• ArtistBartolina Xixa
  • TitleRamita Seca. La Colonialidad Permanente
  • Year of Origin2019
  • GenreVideo
  • Technique and DurationHD video, color, sound, 5′07″ Ed. 1/5 + 2 AP
  • Erwerbungsjahr2020
  • Erwerbung der StiftungYes

Bartolina Xixa, Ramita Seca, La Colonialidad Permanente, 2019 © courtesy: Bartolina Xixa

Bartolina Xixa is an Andean drag queen who was born in the province of Jujuy, northern Argentina, on November 28, 2017. She is a persona created by Coya artist and dancer Maximiliano Mamani (born in 1995, also in Jujuy) out of an impulse to question the colonial origins of subaltern identities in the cultures of the South and the associated imposition of the categories of race and gender. Xixa is a tribute to the Bolivian revolutionary leader Bartolina Sisa Vargas (c.1750–82), an Aymara woman who fought alongside her husband Túpac Katari (c. 1750–81) against the colonial occupation of present-day Peru and Bolivia in the eighteenth century and was eventually executed by Spanish troops. Through Xixa, Mamani evokes Indigenous struggle as a foundation for undoing patriarchal and racist paradigms, while also paying homage to the women of his family and the people of the Quebrada de Humahuaca valley in Jujuy. This region has been persistently subjugated by hegemonic power structures that have denied local Indigenous peoples visibility and access to resources through the imposition of white culture and capitalism.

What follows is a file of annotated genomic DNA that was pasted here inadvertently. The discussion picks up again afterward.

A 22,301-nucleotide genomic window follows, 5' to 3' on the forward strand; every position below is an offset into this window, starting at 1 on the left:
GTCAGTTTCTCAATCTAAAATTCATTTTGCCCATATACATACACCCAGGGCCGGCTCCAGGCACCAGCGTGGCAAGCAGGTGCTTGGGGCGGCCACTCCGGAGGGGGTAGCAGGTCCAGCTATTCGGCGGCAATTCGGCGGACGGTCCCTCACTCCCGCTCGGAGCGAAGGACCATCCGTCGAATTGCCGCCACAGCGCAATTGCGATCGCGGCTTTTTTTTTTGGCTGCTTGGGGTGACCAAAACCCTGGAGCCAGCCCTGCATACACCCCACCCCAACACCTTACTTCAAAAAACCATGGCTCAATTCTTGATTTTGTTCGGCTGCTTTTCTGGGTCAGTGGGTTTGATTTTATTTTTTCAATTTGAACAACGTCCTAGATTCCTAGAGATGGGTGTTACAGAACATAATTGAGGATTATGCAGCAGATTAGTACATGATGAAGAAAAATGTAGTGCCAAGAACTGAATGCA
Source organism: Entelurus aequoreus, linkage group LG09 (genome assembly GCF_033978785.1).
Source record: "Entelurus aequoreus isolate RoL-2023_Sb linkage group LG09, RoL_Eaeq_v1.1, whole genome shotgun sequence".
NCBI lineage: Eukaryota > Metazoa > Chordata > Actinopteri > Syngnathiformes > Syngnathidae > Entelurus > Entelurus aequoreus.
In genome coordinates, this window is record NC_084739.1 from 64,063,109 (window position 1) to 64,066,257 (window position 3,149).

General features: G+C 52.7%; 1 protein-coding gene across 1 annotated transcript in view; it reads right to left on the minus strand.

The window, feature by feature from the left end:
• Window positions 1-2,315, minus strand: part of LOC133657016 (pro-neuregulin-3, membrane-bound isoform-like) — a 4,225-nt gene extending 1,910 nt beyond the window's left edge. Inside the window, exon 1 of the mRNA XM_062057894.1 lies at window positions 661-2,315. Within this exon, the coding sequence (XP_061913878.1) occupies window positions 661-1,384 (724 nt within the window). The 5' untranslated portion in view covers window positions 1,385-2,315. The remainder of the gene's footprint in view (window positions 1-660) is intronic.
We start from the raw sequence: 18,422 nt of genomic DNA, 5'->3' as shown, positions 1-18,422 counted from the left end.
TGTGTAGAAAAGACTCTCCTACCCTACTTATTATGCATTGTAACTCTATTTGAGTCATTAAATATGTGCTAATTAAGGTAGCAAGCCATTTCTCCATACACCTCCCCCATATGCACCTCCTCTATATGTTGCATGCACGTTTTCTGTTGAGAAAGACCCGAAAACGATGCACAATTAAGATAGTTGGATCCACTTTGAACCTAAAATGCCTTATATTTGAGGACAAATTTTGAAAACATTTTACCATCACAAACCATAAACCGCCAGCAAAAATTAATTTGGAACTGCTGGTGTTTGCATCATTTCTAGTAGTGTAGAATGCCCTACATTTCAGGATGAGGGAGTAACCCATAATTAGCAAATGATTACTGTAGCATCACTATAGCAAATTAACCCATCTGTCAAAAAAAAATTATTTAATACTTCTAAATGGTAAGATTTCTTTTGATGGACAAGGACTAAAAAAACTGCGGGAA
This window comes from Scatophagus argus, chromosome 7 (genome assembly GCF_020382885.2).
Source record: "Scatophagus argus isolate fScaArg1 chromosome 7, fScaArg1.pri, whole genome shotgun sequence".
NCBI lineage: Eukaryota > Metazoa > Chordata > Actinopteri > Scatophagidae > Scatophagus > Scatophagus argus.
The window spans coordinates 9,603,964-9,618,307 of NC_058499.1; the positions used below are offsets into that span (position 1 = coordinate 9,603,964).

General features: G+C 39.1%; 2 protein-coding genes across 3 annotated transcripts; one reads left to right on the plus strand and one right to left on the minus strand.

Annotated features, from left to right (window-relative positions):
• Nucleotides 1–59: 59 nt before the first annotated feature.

The music video Ramita Seca, La Colonialidad Permanente [Dry Twig, The Permanent Coloniality, 2019] shows Xixa dancing in the middle of a dumping ground in a self-created choreography. The music and lyrics are by folk singer Aldana Bello. Dressed in traditional attire amidst worn-out mattresses, garbage bags, and dust, Xixa uses movements that suggest ancestral remedies to colonial extractivist violence. The work functions as a call for the dissident bodies affected by the predatory systems in place in the former colonies to take a political stance and to combat socioeconomic inequalities and structural violence as a means of healing colonial wounds.

Beatriz Lemos (text from 11th Berlin Biennial)